Chalara takes hold but the battle goes on

Forestry Commission Scotland will no longer be issuing Statutory Plant Health Notices requiring the removal of Chalara-infected, recently planted ash trees in the ‘sheltered area’ of north-west Scotland and its associated ‘buffer’. 

The move follows the confirmation of Chalara ash dieback in the wider environment at a number of sites in the buffer area last summer and then in the sheltered area earlier this year. 

This change in approach has the support of the Scottish Tree Health Advisory Group comprised of representatives across the Scottish Government, the Forestry Commission, environmental bodies and the land use and commercial sectors.

The sheltered area and ‘buffer’ were established in 2013 in a bid to slow the arrival and spread of the pathogen in the wider environment to help protect its high nature conservation value ash woodlands in that area. 

Dr Anna Brown, Forestry Commission Scotland’s Head of Tree Health, said;

“Evidence available at the time the sheltered area was established suggested ash at this location was least likely to be at risk from airborne spores.”    “Statutory action requiring the removal and destruction of recently planted, infected ash, was therefore one of the principal tools that we could use to try and slow the spread of Chalara.”

“Now that the disease has been detected in the wider environment these measures are no longer appropriate.”

“However, the fight against Chalara continues with an increasing focus on adaptive actions such as collecting ash seed for future use, surveying ash trees for signs of potential disease tolerance, and monitoring of environmental changes in a sample of high nature conservation value ash woodlands.”

Already underway, the adaptive actions complement existing guidance on preserving the environmental benefits of Chalara-infected woodlands, which advises retaining ash as a component of such woodlands for as long as possible – primarily by not felling infected trees unless there are public safety concerns.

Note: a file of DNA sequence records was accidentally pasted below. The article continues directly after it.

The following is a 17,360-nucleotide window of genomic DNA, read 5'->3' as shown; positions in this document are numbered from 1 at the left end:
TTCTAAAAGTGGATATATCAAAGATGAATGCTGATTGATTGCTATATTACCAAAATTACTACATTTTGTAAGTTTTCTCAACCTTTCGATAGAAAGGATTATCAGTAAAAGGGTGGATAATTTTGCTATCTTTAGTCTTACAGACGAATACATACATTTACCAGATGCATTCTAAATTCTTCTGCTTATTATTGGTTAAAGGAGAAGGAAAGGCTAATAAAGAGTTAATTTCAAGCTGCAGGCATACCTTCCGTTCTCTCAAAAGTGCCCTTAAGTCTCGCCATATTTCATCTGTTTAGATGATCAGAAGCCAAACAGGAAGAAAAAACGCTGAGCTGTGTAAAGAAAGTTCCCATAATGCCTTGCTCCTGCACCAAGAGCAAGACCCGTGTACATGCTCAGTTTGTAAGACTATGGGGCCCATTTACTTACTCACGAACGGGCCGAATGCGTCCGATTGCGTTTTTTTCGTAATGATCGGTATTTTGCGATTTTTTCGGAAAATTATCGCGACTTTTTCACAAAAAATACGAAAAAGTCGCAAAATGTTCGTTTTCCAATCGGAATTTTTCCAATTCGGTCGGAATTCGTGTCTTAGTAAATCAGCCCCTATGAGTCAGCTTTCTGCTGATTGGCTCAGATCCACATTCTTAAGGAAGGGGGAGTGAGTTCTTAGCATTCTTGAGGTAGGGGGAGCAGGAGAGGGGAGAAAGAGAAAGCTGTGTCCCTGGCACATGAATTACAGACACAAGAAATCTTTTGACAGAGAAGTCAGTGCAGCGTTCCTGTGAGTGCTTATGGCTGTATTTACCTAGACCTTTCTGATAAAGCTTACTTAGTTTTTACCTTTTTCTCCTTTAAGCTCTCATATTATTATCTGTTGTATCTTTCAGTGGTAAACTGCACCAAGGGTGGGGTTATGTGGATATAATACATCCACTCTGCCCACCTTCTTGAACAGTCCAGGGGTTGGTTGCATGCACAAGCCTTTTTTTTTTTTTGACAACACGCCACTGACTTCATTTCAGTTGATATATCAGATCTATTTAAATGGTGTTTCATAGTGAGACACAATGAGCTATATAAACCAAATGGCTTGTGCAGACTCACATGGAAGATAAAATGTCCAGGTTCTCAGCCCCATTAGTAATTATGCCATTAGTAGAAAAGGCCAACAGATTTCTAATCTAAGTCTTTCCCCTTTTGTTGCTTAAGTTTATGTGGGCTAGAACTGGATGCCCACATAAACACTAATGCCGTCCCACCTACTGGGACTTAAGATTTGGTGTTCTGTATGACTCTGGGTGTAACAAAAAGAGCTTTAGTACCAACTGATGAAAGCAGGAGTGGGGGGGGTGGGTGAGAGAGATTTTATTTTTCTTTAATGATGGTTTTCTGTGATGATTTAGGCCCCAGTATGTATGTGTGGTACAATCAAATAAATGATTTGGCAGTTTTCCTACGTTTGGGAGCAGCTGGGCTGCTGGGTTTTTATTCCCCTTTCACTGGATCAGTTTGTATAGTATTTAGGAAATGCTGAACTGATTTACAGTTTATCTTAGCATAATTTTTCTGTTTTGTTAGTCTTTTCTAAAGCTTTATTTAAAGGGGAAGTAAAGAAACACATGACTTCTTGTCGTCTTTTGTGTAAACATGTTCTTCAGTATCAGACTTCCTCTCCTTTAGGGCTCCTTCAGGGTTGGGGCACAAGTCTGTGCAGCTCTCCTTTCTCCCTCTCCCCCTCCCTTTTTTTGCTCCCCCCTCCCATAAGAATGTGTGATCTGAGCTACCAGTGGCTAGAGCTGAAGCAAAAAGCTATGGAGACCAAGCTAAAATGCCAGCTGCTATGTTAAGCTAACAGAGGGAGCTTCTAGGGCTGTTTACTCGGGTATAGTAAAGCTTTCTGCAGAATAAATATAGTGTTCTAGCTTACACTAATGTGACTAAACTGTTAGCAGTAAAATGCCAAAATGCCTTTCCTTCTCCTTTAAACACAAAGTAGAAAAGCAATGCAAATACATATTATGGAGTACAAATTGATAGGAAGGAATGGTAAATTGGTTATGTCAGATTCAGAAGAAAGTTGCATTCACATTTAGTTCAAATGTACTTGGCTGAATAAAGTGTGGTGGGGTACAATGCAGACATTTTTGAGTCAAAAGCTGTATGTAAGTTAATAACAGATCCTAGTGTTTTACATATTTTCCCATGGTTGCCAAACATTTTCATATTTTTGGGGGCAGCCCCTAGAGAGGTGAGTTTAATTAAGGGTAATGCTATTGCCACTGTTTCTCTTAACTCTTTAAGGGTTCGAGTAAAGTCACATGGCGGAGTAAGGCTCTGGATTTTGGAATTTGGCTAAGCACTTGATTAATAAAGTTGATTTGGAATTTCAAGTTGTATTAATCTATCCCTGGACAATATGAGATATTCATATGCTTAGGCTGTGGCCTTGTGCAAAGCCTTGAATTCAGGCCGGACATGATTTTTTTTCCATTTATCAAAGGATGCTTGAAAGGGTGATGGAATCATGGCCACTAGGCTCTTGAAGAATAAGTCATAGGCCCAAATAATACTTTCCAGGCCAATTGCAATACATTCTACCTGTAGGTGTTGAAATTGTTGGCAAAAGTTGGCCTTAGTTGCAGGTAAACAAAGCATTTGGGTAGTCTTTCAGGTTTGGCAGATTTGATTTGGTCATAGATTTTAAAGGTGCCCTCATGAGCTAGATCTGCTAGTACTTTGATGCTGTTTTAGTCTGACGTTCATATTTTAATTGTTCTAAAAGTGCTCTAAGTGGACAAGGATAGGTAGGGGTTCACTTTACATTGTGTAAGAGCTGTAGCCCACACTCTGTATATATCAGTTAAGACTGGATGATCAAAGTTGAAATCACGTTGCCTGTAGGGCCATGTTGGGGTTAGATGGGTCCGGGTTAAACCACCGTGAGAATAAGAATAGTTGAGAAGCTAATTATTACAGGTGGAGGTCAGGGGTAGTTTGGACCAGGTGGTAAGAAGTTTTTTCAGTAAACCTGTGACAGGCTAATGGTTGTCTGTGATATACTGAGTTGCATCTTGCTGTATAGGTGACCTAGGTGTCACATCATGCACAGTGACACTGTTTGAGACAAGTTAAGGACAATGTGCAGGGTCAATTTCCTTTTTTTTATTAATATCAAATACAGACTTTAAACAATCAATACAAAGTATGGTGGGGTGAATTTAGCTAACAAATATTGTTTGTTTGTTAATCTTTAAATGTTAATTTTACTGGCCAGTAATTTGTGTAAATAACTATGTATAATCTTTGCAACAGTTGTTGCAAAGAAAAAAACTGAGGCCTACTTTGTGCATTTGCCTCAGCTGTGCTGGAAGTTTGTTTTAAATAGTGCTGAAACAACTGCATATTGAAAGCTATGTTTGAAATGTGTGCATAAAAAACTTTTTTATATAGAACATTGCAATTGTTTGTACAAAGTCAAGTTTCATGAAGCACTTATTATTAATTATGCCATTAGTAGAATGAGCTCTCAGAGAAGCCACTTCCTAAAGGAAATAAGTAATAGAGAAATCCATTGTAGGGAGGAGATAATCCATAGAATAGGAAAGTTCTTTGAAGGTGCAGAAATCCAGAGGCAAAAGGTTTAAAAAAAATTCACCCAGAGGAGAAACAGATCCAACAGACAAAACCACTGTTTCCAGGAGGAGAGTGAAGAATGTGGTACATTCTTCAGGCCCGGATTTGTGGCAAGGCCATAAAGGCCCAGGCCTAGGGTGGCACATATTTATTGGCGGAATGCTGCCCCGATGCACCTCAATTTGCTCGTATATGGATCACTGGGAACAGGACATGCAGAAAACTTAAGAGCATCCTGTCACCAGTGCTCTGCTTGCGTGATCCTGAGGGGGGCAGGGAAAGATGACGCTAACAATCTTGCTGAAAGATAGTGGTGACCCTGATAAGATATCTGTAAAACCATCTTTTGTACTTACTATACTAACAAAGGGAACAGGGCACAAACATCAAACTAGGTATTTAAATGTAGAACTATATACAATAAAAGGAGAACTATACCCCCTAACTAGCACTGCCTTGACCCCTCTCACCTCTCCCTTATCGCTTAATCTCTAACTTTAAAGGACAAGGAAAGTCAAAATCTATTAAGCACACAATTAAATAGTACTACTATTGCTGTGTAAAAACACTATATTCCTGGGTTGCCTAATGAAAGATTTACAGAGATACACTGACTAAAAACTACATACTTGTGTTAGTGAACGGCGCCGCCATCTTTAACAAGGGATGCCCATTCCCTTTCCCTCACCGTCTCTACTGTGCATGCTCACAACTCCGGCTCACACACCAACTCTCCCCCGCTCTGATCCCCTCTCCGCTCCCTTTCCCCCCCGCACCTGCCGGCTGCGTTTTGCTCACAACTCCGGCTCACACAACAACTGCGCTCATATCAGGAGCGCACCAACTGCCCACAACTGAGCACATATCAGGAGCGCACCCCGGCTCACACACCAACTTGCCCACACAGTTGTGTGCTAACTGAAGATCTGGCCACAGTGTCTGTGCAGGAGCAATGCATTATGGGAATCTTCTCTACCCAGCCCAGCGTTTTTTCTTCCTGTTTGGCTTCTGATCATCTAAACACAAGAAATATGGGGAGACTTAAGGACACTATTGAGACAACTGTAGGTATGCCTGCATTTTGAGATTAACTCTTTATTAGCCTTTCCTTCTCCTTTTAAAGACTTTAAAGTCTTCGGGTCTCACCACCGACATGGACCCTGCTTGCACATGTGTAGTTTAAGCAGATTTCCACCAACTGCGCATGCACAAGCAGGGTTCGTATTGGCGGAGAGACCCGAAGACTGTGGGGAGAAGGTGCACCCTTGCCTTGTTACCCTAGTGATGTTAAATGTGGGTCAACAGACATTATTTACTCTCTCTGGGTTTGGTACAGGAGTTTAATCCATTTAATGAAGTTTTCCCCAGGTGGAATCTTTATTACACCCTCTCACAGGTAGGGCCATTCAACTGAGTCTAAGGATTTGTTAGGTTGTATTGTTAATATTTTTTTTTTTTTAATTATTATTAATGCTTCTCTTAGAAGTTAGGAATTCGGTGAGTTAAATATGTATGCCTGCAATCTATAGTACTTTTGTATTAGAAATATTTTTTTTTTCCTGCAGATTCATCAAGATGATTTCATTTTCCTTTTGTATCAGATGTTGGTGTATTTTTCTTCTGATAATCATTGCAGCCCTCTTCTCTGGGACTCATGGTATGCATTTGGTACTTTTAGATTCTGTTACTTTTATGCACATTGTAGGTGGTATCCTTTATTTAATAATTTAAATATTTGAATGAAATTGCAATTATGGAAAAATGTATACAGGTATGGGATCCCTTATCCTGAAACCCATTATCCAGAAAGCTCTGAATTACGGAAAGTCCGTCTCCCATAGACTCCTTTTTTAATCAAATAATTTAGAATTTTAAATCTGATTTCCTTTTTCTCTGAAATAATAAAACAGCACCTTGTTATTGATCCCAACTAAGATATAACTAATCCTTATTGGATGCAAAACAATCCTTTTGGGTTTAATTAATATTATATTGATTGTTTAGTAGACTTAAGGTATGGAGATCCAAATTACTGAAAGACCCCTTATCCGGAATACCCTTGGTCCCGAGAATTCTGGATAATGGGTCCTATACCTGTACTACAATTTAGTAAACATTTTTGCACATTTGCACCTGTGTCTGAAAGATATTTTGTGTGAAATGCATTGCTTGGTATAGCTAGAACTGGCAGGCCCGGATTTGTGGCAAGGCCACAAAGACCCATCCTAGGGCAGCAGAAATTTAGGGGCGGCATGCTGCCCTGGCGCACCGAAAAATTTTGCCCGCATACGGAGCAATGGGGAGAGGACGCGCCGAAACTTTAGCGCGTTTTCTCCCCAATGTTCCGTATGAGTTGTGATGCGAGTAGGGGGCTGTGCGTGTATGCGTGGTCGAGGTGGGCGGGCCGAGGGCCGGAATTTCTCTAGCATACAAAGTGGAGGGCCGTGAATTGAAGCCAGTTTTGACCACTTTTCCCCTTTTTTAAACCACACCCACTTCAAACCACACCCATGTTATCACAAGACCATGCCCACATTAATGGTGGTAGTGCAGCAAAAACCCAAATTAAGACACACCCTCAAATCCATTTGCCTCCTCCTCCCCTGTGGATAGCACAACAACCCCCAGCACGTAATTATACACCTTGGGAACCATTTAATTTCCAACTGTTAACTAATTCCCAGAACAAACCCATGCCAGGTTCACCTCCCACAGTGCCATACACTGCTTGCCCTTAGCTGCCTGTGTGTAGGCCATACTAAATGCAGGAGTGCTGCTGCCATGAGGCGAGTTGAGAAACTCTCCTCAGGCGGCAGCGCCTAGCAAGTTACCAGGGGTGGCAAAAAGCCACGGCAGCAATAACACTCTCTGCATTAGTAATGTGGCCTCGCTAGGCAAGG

In addition, further guidance on managing high nature conservation value ash woodland is in development.  The Chalara Action Plan for Scotland has been fully revised to reflect the change in circumstances and will shortly be published along with the recently revised ‘Ramorum on larch’ and ‘Dothistroma’ Action Plans.

Notes to editors

  1. Forestry Commission Scotland is part of the Scottish Government's Environment and Forestry Directorate.
  2. Forest Enterprise Scotland is an agency of Forestry Commission Scotland and manages the National Forest Estate on behalf of Scottish Ministers.
  3. Tha Coimisean na Coilltearachd Alba na phàirt de Bhuidheann-Stiùiridh na h-Àrainneachd is Coilltearachd aig Riaghaltas na h-Alba. Tha e an urra ri riaghladh agus cumail maoineachadh is comhairle ri coilltearachd ann an Alba. Tha Iomairt Choilltean na h-Alba na fo-bhuidheann aig Coimisean na Coilltearachd Alba a tha a’ ruith Oighreachd na Coille Nàiseanta.
  4. Media enquiries to Paul Munro, Forestry Commission Scotland press office, 0300 067 6507 / 07785 527590 / This email address is being protected from spambots. You need JavaScript enabled to view it.